Layer Cake and the New Gangster Mythos

When most Americans think of England, they tend to think of tired, old cliches. In Yankee minds, England conjures up bucktoothed colonels, ruddy beefeaters, shrivelled aunties and raging queens prone to saying things like " Pip, pip", "cheerio" and "duckie." One thing England usually doesn't conjure up is organized crime. Of course, one could argue that the British Empire (still alive and well, kiddies, and don't you believe otherwise) is the most successful criminal operation in the world (next to the US gov't, of course). After all, England isn't exactly flush with natural resources, and it's only the inventiveness and cunning of the British mind that keeps the UK from being an impoverished European backwater like Portugal or Greece.

One thing the Brits excel at is spreading cultural memes that tend to infect and take over the world. The past few years have been a bonanza for British cultural contagions- Lord of the Rings, Harry Potter and James Bond take up an inordinate amount of the the leisure time of the world's youth. Throw in the still churning (though less dominant) UK Pop machine and you've got even more attention focused on British ideas.

One thing the British seem to have cornered the market on is the arthouse gangster movie. Americans don't know how to make good ones anymore- the Mafia is a spent force and all the various new ethnic mobs are too exotic and frightening. The native charm of the accents and the attitude-familiar to Americans from pirate movies-goes a long way to helping all the violence and pillage go down easy. In addition, British gangster movies seem to be delightfully constructed puzzle pieces- crosses and double crosses, always leading to surprise endings. What's more, there's a good deal of humor thrown into the mix, which makes one think that it's all a jolly good show put on just for a laugh.

Layer Cake has introduced an actor whom people are calling the new Steve McQueen- Daniel Craig. He has the homely/handsome thing down pat, and has a virile masculinity that pretty boys like Jude Law and Hugh Grant seem to lack, much to their disadvantage at the box office. Layer Cake has a bunch of familiar faces- Michael Gambon, Colm Meaney, Steve Foreman, Jason Flemyng- and a serpentine plot similar in tone to Guy Ritchie's movies. But it isn't as cutesy-pie as Ritchie's films. (It also features Jude Law's jilted sweetie, Sienna Miller-who isn't naked enough for my taste, but easy on the eyes nonetheless).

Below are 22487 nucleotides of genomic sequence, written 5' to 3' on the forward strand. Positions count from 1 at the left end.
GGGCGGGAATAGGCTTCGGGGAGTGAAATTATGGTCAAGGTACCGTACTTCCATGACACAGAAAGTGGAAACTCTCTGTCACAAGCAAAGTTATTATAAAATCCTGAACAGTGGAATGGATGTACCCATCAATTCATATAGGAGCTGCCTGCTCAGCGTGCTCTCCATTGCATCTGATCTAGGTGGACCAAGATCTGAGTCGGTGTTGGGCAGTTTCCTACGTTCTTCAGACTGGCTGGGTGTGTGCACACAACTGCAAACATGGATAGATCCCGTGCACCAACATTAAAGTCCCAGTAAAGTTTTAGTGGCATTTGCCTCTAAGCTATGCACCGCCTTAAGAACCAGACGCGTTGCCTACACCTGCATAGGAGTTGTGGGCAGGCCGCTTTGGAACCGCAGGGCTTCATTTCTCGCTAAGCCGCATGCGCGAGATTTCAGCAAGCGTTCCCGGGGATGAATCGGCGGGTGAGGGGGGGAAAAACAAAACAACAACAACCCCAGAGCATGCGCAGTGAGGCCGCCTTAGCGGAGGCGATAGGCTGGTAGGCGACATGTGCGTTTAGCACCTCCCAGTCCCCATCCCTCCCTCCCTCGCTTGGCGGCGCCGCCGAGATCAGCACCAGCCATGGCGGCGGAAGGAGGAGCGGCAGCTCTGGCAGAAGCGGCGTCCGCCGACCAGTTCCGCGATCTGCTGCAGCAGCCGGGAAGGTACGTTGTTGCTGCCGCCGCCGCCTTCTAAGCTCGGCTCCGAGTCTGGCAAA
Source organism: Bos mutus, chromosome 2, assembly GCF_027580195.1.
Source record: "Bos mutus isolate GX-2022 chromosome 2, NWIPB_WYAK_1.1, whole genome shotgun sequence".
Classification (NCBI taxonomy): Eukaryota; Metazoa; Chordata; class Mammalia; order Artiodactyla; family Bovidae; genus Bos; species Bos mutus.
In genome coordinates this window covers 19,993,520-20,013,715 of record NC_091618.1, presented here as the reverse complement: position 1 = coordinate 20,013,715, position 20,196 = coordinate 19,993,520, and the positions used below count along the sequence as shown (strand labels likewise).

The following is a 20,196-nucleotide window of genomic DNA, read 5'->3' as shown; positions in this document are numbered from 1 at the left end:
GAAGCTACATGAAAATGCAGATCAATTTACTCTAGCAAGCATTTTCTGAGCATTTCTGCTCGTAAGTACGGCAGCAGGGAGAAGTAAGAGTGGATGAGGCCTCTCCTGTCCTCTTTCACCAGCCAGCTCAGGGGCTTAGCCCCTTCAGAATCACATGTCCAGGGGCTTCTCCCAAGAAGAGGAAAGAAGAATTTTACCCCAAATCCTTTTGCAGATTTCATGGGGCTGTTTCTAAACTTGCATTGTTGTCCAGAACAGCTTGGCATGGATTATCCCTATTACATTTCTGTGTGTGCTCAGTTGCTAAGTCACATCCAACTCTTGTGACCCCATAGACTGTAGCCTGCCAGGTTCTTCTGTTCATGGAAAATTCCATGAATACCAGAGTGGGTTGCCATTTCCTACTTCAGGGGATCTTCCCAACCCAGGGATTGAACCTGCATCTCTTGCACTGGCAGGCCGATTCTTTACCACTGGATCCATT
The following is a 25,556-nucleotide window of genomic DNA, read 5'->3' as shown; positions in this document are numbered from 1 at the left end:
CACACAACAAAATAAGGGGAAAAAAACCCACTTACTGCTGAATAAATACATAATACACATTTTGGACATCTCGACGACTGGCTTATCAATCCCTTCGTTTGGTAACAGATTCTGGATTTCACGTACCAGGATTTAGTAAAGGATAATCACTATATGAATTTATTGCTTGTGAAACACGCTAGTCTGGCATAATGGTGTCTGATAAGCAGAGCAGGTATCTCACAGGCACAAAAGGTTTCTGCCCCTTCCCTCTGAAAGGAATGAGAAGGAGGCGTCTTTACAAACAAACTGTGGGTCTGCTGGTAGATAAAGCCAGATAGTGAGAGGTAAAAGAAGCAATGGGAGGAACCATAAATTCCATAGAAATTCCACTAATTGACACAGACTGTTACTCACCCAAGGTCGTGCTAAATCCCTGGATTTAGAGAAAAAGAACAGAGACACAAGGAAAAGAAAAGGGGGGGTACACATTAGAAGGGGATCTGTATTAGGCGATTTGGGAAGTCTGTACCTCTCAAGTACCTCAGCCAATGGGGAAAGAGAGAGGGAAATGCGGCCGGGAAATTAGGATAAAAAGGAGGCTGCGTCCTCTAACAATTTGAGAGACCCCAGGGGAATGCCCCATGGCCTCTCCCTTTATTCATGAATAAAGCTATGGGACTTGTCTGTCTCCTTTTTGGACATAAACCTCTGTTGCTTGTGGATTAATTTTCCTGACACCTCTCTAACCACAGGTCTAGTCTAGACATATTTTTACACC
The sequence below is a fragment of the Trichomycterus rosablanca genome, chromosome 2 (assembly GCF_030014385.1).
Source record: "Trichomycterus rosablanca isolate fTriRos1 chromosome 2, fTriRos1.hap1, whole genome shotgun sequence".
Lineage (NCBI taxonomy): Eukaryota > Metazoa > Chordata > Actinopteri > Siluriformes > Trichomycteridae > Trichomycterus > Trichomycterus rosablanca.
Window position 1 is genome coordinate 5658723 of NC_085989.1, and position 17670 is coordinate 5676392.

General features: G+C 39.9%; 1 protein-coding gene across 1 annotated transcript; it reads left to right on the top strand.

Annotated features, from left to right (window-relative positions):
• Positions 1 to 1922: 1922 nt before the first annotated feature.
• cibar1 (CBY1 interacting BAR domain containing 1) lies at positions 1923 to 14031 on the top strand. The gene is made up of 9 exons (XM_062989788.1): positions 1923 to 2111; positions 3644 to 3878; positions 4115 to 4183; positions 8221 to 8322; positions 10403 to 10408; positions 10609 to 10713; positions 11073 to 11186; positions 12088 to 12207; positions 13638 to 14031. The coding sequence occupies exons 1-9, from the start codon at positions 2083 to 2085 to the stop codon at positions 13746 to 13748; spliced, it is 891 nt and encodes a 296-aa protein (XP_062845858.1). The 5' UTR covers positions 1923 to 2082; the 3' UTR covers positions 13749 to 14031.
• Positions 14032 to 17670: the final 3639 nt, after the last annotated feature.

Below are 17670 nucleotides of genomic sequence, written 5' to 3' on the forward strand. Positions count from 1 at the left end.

Maybe the British gangster films share something in common with Mafia movies- that sense of the charming rogue. British gangsters seem less romantic than those in a Coppola or Scorcese film, but they also seem a lot less indiscriminately lethal. In comparison to recent American gangster movies- where everyone seems to be sprayed with bullets every five minutes or so- there is more of that intellectual engagement in British gangster movies, as we see the native intelligence at work that allowed a tiny, rainy island farther north than Siberia to conquer half the world .

Craig will soon end up in a bunch of shitty Hollywood films, but that's inevitable. The way things are going, there won't be any American actors left doing anything more challenging than The Wedding Crashers. Aussies, Irish, Anglos, Scots, Canadians and New Zealanders will taking all the lead roles- it's happening as we speak. The dumbing down of America is having noticeable consequences in Hollywood. One of the best films I've seen in ages- Eternal Sunshine of the Spotless Mind - starred two Brits and a Canuck and was directed by a Frenchman. It took a Brit and a host of Commonwealth talent to revive the moribund Batman franchise, which Joel Schumacher had turned into a multi-million dollar Christopher Street Playhouse production.

Note: This was written in 2005, and since then Craig has gone on to super-stardom with the massive success of the James Bond revamp Casino Royale. It's probably no accident that Casino draws very heavily on the look and tone of the new British gangster movies. Action-wise, it also flows very much like a superhero movie.

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